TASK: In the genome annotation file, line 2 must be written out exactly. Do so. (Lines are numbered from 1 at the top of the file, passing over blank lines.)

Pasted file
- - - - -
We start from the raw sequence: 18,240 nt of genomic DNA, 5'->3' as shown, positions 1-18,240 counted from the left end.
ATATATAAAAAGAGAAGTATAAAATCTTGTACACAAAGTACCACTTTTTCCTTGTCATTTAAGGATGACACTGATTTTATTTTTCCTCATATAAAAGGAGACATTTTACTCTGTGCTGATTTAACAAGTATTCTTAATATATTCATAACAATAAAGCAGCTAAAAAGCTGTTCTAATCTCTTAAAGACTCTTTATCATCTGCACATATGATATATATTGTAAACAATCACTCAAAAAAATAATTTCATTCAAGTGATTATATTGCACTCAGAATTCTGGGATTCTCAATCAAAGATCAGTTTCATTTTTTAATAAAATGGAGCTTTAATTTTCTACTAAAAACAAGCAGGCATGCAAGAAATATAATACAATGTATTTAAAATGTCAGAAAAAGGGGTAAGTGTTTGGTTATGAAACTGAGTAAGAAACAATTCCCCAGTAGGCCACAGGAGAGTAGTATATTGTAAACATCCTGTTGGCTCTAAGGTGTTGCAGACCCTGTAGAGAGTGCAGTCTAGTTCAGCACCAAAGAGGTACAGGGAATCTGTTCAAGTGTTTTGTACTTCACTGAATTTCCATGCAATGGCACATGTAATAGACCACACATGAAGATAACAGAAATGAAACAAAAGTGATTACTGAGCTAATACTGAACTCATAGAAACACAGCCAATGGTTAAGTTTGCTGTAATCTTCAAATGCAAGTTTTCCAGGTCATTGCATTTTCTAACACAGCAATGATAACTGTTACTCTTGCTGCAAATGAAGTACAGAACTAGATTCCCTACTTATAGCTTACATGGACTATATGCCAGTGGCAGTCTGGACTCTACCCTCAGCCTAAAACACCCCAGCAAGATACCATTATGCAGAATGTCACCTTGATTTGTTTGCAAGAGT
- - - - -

ATATATAAAAAGAGAAGTATAAAATCTTGTACACAAAGTACCACTTTTTCCTTGTCATTTAAGGATGACACTGATTTTATTTTTCCTCATATAAAAGGAGACATTTTACTCTGTGCTGATTTAACAAGTATTCTTAATATATTCATAACAATAAAGCAGCTAAAAAGCTGTTCTAATCTCTTAAAGACTCTTTATCATCTGCACATATGATATATATTGTAAACAATCACTCAAAAAAATAATTTCATTCAAGTGATTATATTGCACTCAGAATTCTGGGATTCTCAATCAAAGATCAGTTTCATTTTTTAATAAAATGGAGCTTTAATTTTCTACTAAAAACAAGCAGGCATGCAAGAAATATAATACAATGTATTTAAAATGTCAGAAAAAGGGGTAAGTGTTTGGTTATGAAACTGAGTAAGAAACAATTCCCCAGTAGGCCACAGGAGAGTAGTATATTGTAAACATCCTGTTGGCTCTAAGGTGTTGCAGACCCTGTAGAGAGTGCAGTCTAGTTCAGCACCAAAGAGGTACAGGGAATCTGTTCAAGTGTTTTGTACTTCACTGAATTTCCATGCAATGGCACATGTAATAGACCACACATGAAGATAACAGAAATGAAACAAAAGTGATTACTGAGCTAATACTGAACTCATAGAAACACAGCCAATGGTTAAGTTTGCTGTAATCTTCAAATGCAAGTTTTCCAGGTCATTGCATTTTCTAACACAGCAATGATAACTGTTACTCTTGCTGCAAATGAAGTACAGAACTAGATTCCCTACTTATAGCTTACATGGACTATATGCCAGTGGCAGTCTGGACTCTACCCTCAGCCTAAAACACCCCAGCAAGATACCATTATGCAGAATGTCACCTTGATTTGTTTGCAAGAGT